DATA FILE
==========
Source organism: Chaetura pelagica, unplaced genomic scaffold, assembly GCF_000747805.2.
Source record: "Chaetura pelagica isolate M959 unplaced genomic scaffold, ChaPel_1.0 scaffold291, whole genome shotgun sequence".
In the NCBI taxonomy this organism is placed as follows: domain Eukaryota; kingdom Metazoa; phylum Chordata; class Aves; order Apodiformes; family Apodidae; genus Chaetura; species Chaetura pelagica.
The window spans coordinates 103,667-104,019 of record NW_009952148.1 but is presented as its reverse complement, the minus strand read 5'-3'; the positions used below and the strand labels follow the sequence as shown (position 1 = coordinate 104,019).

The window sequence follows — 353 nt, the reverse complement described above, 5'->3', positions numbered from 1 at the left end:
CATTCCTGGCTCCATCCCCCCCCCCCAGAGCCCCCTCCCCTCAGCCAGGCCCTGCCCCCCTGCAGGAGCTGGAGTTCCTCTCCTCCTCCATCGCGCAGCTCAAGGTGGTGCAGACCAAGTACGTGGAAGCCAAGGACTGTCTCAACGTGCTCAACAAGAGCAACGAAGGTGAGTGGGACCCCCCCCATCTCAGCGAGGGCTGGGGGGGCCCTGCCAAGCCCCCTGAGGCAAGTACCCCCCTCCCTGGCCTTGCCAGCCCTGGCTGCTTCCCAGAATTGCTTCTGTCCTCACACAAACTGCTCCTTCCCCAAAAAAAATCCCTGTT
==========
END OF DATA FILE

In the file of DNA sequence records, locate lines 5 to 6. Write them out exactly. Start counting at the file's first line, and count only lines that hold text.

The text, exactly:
The window sequence follows — 353 nt, the reverse complement described above, 5'->3', positions numbered from 1 at the left end:
CATTCCTGGCTCCATCCCCCCCCCCCAGAGCCCCCTCCCCTCAGCCAGGCCCTGCCCCCCTGCAGGAGCTGGAGTTCCTCTCCTCCTCCATCGCGCAGCTCAAGGTGGTGCAGACCAAGTACGTGGAAGCCAAGGACTGTCTCAACGTGCTCAACAAGAGCAACGAAGGTGAGTGGGACCCCCCCCATCTCAGCGAGGGCTGGGGGGGCCCTGCCAAGCCCCCTGAGGCAAGTACCCCCCTCCCTGGCCTTGCCAGCCCTGGCTGCTTCCCAGAATTGCTTCTGTCCTCACACAAACTGCTCCTTCCCCAAAAAAAATCCCTGTT